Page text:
Our Co-Founder and Board Chairman Muffy Walker spoke at the 2016  Lake Nona  Impact Forum to announce the launch of its free, online Behavioral Health Quality of Life Tool (BHQL) to empower people struggling with bipolar disorder to assess the associated risks of their current lifestyle choices and encourage them to embrace lifestyle changes to lead live longer, healthier lives. 

Take our Behavioral Health Quality of Life Questionnaire here to receive health plans to help you manage your physical and mental health.

(Left) Muffy Walker with  Dr. Husseini Manji of our Scientific Advisory Board and  CNN medical correspondent, Dr. Sanjay Gupta  
(Right) Muffy Walker with Deepak Chopra
Watch our Latest YouTube Video

Submit Your Video for World Bipolar Day
Submit Your Video for World Bipolar Day

Nicole demonstrates how to submit your video for World Bipolar Day.

Submit your video by March 15 using our online submission form

Watch more inspiring and educational videos on our YouTube Channel

High school age youth worldwide are encouraged to enter our annual essay contest. 

This year's topic is: Are people who live with bipolar disorder stigmatized in your community?

Address this topic in 500-1000 words by March 30 for a chance to win $1000. 

More details and online submission form at  ibpf.org/essaycontest

Sign Up For Our Next Webinar
With Dr. Caitlin Thompson

Wednesday, March 16 at 11:00am Pacific Time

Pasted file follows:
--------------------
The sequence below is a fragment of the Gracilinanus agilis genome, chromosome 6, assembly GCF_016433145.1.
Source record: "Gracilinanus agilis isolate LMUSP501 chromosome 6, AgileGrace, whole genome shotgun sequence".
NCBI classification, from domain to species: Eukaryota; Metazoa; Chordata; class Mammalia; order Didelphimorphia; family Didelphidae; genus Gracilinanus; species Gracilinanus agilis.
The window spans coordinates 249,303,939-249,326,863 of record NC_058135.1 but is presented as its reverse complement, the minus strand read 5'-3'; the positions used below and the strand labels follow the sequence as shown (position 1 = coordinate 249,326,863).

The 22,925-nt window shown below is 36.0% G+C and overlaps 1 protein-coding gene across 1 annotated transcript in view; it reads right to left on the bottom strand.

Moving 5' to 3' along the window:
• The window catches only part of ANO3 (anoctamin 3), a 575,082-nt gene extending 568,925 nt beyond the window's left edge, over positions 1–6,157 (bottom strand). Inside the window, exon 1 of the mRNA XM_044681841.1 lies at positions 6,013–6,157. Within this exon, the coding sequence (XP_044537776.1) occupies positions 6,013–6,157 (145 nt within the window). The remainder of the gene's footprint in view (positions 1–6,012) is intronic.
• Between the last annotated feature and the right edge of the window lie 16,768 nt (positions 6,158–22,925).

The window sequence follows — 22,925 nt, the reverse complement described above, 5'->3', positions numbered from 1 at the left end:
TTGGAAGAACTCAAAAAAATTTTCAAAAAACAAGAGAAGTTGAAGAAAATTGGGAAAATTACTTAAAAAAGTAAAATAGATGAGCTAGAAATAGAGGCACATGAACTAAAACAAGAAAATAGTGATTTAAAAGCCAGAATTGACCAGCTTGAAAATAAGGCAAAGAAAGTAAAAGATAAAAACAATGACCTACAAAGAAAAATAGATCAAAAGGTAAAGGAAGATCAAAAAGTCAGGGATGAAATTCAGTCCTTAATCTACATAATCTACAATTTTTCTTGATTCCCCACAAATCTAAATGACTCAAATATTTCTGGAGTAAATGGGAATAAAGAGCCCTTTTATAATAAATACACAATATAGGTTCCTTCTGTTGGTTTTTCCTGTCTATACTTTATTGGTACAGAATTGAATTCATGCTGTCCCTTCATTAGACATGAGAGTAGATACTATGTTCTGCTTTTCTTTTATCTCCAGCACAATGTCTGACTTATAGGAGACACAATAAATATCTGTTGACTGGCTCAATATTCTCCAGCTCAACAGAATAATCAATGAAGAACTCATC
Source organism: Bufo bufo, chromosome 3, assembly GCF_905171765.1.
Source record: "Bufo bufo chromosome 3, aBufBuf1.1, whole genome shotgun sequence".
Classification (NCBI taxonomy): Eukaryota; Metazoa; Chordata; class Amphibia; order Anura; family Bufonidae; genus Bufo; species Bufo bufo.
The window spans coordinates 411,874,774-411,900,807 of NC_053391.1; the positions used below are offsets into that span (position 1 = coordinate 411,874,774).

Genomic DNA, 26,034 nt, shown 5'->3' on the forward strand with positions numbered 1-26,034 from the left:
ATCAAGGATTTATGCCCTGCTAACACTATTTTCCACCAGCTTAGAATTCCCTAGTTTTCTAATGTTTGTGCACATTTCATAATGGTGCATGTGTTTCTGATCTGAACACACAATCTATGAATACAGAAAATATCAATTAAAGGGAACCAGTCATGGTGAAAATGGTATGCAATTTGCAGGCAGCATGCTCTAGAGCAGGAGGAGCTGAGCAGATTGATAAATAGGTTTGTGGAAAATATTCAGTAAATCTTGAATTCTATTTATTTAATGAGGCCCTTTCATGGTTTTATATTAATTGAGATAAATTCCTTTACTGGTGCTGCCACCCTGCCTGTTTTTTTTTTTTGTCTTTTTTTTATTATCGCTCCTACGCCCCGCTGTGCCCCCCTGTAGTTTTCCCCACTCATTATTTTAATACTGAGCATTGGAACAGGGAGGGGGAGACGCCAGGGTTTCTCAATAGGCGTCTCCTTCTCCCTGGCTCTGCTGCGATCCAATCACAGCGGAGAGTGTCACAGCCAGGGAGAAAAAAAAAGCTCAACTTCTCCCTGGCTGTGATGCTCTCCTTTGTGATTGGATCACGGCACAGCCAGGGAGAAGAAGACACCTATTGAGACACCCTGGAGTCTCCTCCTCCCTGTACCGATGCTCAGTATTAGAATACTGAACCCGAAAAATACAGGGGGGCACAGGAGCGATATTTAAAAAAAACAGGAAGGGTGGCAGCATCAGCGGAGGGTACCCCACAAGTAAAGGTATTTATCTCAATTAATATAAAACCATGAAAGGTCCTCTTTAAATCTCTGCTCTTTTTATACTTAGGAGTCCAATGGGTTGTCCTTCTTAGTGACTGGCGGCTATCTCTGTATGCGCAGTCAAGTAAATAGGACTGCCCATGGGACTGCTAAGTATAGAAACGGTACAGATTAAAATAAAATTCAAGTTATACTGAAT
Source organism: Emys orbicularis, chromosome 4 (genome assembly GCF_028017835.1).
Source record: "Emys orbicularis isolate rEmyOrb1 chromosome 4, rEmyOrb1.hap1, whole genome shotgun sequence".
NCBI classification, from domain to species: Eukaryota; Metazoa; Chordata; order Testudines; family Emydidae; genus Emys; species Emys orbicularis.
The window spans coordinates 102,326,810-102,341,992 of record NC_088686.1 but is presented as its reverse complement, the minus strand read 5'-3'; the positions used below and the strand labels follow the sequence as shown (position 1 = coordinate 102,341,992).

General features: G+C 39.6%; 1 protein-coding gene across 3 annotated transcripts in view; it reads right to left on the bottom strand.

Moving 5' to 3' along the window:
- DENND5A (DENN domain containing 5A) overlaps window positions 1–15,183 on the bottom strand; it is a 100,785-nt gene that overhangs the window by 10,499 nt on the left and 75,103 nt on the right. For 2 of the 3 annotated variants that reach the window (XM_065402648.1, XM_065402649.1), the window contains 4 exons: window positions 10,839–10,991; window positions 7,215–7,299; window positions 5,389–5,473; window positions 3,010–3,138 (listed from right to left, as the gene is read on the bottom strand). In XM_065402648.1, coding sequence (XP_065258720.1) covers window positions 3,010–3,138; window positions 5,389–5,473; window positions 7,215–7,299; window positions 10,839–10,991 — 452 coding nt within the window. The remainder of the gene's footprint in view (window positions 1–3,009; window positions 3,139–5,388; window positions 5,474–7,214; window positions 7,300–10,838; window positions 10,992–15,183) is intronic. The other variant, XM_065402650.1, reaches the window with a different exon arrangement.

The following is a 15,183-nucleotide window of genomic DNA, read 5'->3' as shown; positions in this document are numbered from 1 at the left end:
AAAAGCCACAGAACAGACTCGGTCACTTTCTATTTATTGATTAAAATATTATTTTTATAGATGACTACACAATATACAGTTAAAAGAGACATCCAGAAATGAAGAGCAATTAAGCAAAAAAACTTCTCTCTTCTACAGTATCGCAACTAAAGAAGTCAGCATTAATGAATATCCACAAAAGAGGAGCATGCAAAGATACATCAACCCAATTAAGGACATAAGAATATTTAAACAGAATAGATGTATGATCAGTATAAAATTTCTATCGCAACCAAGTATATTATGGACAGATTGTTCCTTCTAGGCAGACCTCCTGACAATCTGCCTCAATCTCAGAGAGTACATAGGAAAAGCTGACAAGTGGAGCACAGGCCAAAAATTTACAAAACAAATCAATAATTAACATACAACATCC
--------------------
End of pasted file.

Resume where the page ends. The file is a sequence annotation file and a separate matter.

Sign up here (link includes time zone converter)

Dr. Thompson will review methods to reach Veterans and their families where they are through outreach, connect those who are facing challenges with care, and reduce the stigma of seeking support for crises such as suicide. She will also include an overview of VA's integrated approach to suicide prevention which will outline contact-based approaches to mental health outreach and education and key elements of VA's suicide prevention program, including local suicide prevention coordinators, the Veterans Crisis Line, and the Make the Connection campaign.

The webinar will be recorded and posted here the following week.

See the rest of our upcoming webinars here
Featured Blogs

Read more hopeful and informative articles

Research Updates

Learn more about the latest studies in bipolar research here.
Upcoming Events

Featured Event

Bianca Zable will show how to integrate yoga and meditation into your life.
Bianca will share research behind the powerful impact of yoga and meditation and will also lead a brief interactive session.

Please join us at a new location!
Kearny Mesa Library: 9005 Aero Drive, San Diego, Ca 92123

See the rest of our events here.
About International Bipolar Foundation

International Bipolar Foundation is a not for profit organization based in San Diego whose mission  is to improve understanding and treatment of bipolar disorder through research; to promote care and support resources for individuals and caregivers; and to erase stigma through education. 

International Bipolar Foundation is not intended to be a substitute for professional medical advice, diagnosis or treatment. Never disregard professional advice or delay in seeking it because of something you have read or received from the International Bipolar Foundation.

Visit us online for more information: www.ibpf.org

See if your employer will match your donation by checking here